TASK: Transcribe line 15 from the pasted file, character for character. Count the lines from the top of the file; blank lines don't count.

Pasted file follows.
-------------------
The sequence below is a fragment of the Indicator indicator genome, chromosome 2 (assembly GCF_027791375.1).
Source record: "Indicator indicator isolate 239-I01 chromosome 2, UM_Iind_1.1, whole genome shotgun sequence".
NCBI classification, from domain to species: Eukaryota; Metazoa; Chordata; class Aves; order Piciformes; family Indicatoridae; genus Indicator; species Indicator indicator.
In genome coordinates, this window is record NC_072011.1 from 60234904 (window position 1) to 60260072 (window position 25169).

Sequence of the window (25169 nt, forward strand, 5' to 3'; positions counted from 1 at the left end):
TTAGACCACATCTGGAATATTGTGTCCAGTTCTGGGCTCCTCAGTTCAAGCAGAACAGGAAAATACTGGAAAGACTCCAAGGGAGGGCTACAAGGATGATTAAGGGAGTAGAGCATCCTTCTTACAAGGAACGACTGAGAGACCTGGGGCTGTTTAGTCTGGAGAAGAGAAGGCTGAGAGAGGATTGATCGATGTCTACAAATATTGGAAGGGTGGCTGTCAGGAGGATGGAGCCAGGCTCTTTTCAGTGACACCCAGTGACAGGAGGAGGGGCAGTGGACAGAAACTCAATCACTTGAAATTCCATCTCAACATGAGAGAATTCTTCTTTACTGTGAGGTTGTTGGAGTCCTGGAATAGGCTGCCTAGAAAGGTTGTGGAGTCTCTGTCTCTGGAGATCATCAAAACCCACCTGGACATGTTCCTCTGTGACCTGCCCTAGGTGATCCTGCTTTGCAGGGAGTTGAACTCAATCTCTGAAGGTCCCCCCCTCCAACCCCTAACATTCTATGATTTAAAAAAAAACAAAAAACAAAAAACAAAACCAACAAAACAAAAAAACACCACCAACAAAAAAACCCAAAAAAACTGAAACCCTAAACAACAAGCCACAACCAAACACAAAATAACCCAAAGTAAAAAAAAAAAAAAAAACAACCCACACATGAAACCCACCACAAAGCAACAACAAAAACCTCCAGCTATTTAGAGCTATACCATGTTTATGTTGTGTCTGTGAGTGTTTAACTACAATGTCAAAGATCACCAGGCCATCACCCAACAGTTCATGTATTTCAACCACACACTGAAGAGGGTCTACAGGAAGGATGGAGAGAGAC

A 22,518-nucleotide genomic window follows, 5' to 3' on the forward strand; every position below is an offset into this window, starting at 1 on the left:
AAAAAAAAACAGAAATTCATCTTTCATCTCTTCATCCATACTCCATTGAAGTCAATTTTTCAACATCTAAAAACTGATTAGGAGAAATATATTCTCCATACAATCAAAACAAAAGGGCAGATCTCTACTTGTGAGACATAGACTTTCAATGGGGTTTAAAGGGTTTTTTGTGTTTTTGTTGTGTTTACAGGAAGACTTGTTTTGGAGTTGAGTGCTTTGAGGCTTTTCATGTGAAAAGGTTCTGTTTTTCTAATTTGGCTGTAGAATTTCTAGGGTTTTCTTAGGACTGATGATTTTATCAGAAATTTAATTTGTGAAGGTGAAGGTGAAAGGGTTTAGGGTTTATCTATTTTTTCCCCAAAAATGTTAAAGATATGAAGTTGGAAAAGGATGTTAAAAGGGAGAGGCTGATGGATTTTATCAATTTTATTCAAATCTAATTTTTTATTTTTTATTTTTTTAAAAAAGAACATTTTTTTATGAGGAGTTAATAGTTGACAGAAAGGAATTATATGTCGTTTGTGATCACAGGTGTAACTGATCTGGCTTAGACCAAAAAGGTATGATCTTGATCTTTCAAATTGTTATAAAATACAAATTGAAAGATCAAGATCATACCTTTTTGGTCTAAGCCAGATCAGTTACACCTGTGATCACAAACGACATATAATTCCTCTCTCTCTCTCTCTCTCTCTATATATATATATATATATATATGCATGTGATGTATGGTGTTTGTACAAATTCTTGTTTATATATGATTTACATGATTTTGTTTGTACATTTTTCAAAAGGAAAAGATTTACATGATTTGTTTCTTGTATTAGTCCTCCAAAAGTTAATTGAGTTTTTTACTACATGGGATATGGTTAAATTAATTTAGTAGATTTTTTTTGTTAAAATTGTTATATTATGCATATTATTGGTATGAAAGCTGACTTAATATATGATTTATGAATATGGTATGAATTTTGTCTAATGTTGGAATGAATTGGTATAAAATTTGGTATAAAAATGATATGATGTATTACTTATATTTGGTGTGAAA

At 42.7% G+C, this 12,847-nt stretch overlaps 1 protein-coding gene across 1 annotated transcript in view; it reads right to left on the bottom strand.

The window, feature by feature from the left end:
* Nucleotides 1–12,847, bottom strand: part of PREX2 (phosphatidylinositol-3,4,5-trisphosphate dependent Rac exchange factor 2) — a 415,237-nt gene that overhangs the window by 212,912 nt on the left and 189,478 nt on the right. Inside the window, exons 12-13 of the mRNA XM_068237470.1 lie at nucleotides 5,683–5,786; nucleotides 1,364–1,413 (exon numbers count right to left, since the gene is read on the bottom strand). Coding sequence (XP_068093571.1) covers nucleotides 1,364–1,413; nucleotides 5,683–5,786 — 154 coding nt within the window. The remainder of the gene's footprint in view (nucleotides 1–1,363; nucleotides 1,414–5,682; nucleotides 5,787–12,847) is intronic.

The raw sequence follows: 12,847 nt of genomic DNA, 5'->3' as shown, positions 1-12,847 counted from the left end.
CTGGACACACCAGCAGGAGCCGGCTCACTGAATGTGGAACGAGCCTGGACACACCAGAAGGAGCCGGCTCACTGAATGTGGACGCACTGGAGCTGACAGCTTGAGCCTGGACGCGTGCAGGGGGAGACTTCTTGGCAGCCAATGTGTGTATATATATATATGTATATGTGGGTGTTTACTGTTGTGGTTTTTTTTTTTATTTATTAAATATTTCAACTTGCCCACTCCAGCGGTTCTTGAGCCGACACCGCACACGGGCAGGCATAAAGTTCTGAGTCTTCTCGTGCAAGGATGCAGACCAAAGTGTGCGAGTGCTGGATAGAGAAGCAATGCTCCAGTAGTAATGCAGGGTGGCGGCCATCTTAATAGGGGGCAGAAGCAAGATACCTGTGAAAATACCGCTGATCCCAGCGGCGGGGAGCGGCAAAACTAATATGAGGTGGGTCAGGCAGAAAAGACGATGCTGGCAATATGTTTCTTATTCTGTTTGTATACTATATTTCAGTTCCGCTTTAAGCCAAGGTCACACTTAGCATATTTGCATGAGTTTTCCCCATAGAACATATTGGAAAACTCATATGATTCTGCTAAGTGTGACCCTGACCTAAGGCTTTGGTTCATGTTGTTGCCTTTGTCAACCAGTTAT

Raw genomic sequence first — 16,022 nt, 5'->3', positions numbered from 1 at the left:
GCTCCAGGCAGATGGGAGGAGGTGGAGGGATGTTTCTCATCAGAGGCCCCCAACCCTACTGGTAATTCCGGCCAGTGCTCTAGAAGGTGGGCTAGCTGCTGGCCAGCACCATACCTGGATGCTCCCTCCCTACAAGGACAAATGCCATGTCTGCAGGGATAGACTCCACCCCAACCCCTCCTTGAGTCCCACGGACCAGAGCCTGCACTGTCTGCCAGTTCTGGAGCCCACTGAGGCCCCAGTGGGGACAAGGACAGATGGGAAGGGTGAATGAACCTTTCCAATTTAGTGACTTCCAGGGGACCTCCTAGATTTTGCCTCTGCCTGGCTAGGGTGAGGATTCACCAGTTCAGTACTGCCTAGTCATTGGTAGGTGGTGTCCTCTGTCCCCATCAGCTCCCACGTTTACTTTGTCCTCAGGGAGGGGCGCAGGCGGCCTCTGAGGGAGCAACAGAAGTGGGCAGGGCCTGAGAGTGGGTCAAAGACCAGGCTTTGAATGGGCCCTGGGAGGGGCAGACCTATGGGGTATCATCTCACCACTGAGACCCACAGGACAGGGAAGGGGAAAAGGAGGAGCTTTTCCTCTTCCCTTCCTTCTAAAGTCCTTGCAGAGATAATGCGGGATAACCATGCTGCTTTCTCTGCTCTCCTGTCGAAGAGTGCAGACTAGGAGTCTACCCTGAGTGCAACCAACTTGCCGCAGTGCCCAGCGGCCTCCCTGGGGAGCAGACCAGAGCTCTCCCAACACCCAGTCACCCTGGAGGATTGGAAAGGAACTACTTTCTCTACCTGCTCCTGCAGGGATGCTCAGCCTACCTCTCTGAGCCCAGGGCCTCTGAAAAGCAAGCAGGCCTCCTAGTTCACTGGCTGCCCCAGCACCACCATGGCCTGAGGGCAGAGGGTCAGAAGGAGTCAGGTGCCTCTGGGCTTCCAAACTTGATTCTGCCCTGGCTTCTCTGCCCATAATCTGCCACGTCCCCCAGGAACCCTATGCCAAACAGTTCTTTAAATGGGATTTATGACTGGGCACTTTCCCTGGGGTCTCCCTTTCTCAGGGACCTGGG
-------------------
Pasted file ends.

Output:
GCTCCAGGCAGATGGGAGGAGGTGGAGGGATGTTTCTCATCAGAGGCCCCCAACCCTACTGGTAATTCCGGCCAGTGCTCTAGAAGGTGGGCTAGCTGCTGGCCAGCACCATACCTGGATGCTCCCTCCCTACAAGGACAAATGCCATGTCTGCAGGGATAGACTCCACCCCAACCCCTCCTTGAGTCCCACGGACCAGAGCCTGCACTGTCTGCCAGTTCTGGAGCCCACTGAGGCCCCAGTGGGGACAAGGACAGATGGGAAGGGTGAATGAACCTTTCCAATTTAGTGACTTCCAGGGGACCTCCTAGATTTTGCCTCTGCCTGGCTAGGGTGAGGATTCACCAGTTCAGTACTGCCTAGTCATTGGTAGGTGGTGTCCTCTGTCCCCATCAGCTCCCACGTTTACTTTGTCCTCAGGGAGGGGCGCAGGCGGCCTCTGAGGGAGCAACAGAAGTGGGCAGGGCCTGAGAGTGGGTCAAAGACCAGGCTTTGAATGGGCCCTGGGAGGGGCAGACCTATGGGGTATCATCTCACCACTGAGACCCACAGGACAGGGAAGGGGAAAAGGAGGAGCTTTTCCTCTTCCCTTCCTTCTAAAGTCCTTGCAGAGATAATGCGGGATAACCATGCTGCTTTCTCTGCTCTCCTGTCGAAGAGTGCAGACTAGGAGTCTACCCTGAGTGCAACCAACTTGCCGCAGTGCCCAGCGGCCTCCCTGGGGAGCAGACCAGAGCTCTCCCAACACCCAGTCACCCTGGAGGATTGGAAAGGAACTACTTTCTCTACCTGCTCCTGCAGGGATGCTCAGCCTACCTCTCTGAGCCCAGGGCCTCTGAAAAGCAAGCAGGCCTCCTAGTTCACTGGCTGCCCCAGCACCACCATGGCCTGAGGGCAGAGGGTCAGAAGGAGTCAGGTGCCTCTGGGCTTCCAAACTTGATTCTGCCCTGGCTTCTCTGCCCATAATCTGCCACGTCCCCCAGGAACCCTATGCCAAACAGTTCTTTAAATGGGATTTATGACTGGGCACTTTCCCTGGGGTCTCCCTTTCTCAGGGACCTGGG